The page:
by Rob Furlong
As he prepares to leave Hobbiton for the final time, Bilbo Baggins, gives an insightful description to Gandalf about the way he is feeling at that moment ...
As he prepares to leave Hobbiton for the final time, Bilbo Baggins, one of the heroes of The Lord of the Rings, gives an insightful description to Gandalf about the way he is feeling at that moment in his life:
"Why, I feel all thin, sort of stretched, if you know what I mean: like butter that has been scraped over too much bread. That can't be right. I need a change, or something."
Despite being a work of fiction, it accurately describes how many of us feel when we come to the end of ourselves.
We have reached a point where we have nothing left to give, especially in our relationships.
Is there an answer to this?
There is, but it will surprise you!
US author, Sherry Turkle argues that one of the keys to maintaining healthy, flourishing relationships is to ensure that we carve out times of solitude for ourselves.
Her reasoning makes good sense.
"In solitude we find ourselves; we prepare ourselves to come to conversation (with others) with something to say that is authentic, ours. When we are secure in ourselves we are able to listen to other people and really hear what they have to say."
It's a powerful thought that seems quite contradictory on the surface, but when you think it through, it makes good sense.
The greatest challenge to this however, lies within ourselves.
Turkle quotes recent research to show that people today are not comfortable with being left alone with their thoughts for even a few minutes.
One experiment required the participants to sit quietly for fifteen minutes without a phone or a book.
They were instructed at the outset of the exercise to consider self-administering electroshocks if they became bored at any point in the fifteen minutes.
The participants were adamant that they would not do this.
However, after a mere six minutes alone, a large number of the participants were giving themselves electroshocks!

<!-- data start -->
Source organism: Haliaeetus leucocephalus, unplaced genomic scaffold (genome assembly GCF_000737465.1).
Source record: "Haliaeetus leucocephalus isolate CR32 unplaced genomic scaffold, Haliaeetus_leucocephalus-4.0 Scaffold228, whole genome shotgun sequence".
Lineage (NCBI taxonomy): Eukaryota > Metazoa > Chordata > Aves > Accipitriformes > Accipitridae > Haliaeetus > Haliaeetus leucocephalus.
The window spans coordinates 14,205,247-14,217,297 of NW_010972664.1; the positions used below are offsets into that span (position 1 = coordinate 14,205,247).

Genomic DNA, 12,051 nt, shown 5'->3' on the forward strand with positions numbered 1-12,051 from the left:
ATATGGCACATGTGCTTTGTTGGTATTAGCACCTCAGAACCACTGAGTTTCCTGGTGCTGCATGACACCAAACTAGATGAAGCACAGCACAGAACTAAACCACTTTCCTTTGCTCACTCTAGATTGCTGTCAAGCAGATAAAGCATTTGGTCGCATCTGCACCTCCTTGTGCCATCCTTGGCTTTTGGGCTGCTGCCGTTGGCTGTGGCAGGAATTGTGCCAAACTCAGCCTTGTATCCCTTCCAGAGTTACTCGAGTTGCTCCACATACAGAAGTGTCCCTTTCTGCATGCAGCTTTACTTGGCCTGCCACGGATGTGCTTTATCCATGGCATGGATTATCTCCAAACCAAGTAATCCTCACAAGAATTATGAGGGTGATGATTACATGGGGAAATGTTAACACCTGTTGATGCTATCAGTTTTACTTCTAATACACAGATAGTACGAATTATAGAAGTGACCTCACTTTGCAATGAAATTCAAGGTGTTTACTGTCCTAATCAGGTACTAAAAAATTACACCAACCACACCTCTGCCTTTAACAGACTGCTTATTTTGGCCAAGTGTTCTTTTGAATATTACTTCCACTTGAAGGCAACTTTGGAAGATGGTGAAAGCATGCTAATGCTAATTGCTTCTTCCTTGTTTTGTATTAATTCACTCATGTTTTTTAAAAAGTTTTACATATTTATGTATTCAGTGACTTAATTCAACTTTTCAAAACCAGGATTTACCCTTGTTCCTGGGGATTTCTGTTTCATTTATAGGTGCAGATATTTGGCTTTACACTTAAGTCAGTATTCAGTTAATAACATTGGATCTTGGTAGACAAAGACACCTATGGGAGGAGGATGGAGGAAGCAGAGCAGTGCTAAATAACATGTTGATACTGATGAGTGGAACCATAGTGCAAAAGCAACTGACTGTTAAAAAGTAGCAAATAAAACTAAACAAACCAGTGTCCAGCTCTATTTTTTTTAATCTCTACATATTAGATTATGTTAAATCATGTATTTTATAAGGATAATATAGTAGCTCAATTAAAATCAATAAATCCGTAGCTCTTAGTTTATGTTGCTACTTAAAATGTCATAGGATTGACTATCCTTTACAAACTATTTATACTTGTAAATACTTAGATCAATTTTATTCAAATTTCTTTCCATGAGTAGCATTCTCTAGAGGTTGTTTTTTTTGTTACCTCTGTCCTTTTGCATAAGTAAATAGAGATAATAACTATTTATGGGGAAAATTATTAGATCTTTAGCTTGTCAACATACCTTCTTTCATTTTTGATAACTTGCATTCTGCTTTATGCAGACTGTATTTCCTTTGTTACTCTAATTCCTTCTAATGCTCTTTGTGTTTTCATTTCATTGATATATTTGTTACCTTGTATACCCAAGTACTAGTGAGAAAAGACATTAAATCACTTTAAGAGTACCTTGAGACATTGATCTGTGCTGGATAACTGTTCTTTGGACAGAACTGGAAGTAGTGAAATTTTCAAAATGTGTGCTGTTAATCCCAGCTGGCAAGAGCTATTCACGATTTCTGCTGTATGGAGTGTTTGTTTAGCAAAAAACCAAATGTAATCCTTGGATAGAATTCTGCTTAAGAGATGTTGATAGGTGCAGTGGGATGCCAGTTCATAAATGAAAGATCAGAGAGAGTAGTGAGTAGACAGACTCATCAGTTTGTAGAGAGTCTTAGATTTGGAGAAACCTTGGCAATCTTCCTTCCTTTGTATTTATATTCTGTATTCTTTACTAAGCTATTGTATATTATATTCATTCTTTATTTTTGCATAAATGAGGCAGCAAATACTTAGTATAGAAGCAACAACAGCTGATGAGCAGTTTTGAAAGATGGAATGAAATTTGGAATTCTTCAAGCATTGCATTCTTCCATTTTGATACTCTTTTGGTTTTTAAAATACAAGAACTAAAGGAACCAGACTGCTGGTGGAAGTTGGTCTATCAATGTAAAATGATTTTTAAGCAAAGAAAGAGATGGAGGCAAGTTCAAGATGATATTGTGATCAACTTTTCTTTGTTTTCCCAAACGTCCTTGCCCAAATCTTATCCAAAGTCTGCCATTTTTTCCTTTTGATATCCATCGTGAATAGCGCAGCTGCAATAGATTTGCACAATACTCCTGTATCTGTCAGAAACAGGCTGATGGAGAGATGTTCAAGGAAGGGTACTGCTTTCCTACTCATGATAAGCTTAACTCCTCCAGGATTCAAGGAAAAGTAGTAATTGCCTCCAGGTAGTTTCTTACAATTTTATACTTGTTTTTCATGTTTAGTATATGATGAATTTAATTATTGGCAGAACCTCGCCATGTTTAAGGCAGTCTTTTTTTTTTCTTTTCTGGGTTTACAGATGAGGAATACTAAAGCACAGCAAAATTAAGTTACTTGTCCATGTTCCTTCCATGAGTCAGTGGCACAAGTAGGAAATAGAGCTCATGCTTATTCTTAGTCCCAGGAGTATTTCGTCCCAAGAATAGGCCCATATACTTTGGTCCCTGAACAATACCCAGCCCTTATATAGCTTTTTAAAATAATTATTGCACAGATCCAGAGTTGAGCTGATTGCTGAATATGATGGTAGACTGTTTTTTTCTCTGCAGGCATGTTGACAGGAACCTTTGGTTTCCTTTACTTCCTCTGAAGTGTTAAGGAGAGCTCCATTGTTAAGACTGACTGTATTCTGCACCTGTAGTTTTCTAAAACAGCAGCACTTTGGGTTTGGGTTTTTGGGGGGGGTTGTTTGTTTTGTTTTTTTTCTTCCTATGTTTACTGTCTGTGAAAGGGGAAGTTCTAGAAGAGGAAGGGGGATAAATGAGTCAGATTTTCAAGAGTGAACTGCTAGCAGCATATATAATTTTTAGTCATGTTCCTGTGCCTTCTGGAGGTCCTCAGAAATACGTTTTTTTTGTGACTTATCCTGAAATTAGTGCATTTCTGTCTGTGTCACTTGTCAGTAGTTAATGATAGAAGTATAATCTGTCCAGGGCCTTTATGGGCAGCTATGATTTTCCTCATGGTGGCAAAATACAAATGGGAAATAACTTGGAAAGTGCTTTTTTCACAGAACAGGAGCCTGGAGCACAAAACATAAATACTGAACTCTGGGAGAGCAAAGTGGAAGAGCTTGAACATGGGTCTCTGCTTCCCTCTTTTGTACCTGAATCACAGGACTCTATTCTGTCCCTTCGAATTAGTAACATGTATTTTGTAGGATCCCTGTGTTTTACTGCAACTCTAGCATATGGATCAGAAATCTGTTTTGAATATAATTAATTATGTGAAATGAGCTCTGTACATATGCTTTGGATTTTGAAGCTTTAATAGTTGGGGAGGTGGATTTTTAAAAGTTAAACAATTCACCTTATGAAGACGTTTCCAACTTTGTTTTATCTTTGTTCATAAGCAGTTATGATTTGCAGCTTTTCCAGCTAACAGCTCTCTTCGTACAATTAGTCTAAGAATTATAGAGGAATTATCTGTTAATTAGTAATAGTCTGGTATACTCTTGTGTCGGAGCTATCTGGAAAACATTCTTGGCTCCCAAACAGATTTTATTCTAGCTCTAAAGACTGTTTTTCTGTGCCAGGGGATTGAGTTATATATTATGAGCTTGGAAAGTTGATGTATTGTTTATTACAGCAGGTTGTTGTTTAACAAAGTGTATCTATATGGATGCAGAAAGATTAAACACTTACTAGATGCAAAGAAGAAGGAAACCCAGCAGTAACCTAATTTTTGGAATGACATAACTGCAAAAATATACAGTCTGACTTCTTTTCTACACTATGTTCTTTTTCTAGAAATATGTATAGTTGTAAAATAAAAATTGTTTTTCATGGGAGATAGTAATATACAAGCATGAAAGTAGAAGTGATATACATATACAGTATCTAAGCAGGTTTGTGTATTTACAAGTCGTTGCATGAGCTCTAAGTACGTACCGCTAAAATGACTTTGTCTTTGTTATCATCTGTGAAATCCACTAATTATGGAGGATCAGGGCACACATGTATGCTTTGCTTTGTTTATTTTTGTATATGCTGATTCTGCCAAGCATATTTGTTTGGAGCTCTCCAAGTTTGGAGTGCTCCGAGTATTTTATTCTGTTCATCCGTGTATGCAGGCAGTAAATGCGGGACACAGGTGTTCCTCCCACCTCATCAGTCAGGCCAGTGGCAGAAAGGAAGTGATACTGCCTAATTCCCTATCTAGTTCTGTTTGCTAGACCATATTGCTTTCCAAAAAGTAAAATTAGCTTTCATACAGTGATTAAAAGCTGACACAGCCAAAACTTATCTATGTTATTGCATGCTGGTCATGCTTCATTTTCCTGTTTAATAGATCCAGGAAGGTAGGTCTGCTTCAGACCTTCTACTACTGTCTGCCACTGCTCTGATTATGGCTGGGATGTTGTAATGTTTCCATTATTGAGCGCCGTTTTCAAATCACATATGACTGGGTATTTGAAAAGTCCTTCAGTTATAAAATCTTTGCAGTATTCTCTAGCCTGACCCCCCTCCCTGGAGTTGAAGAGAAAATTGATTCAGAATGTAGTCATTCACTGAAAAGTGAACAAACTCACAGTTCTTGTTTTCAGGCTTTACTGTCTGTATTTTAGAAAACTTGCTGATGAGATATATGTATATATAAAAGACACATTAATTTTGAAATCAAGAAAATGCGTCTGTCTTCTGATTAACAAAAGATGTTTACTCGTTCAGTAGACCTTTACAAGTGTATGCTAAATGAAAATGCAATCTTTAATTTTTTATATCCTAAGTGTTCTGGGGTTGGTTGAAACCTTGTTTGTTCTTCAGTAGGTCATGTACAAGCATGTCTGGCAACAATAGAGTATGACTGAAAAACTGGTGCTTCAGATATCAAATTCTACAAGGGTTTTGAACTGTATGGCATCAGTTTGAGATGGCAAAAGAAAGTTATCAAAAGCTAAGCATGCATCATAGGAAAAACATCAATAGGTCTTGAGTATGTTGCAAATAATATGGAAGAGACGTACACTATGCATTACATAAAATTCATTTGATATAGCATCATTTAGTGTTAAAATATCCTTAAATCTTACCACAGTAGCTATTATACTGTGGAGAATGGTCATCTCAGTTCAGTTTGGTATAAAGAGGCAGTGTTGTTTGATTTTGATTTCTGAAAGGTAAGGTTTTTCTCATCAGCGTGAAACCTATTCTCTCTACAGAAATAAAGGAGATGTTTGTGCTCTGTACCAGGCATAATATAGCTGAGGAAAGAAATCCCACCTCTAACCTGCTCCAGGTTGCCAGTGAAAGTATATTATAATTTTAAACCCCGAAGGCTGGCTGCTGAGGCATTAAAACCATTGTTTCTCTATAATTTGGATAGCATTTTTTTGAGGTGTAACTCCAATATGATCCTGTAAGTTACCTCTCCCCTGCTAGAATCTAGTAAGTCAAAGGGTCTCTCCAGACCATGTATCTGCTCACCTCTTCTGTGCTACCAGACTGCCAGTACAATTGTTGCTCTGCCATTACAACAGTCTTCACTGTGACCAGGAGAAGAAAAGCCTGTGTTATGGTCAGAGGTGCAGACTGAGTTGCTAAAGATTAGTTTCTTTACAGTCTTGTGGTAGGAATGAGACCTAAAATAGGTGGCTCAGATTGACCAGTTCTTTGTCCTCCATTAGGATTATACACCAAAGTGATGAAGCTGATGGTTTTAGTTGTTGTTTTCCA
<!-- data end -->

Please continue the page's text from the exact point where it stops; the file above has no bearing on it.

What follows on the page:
We are not comfortable with solitude.
But look at it this way: if we are not comfortable with our own company, how can we ever possibly be comfortable in the presence of others?
As Turkle observes,
"Afraid of being alone, we struggle to pay attention to ourselves. And what suffers is our ability to pay attention to each other. If we can't find our own center, we lose confidence in what we have to offer others."
Here are a few practices that I have found helpful to build solitude into my life:
Carve out some alone time for 30 – 60 minutes per day. First thing in the morning is usually the best, before you get into the full swing of the day. I spend my time praying, reading the Bible and talking over with God whatever the concerns are that are currently occupying my mind and heart.
This time is invaluable for me because it allows me to get rid of any negative thinking that is weighing me down as well as allowing me to more clearly see the areas I need to grow in as a person.
Keep this time as "device" free as possible. If you use your phone to read, that is fine. But discipline yourself to resist other apps. Those things have their place – but not here! Work hard to make your time of solitude a distraction free zone!
Plan a half or full day retreat. These usually work best if you have somewhere to go. Take something to read and a journal and pen to jot down any observations that come to you. But keep it simple – you do not want to overload the day!
Solitude, rightly practiced, can become a rich experience that not only deepens our personal lives but also our relationships with others.
Don't be afraid of solitude!•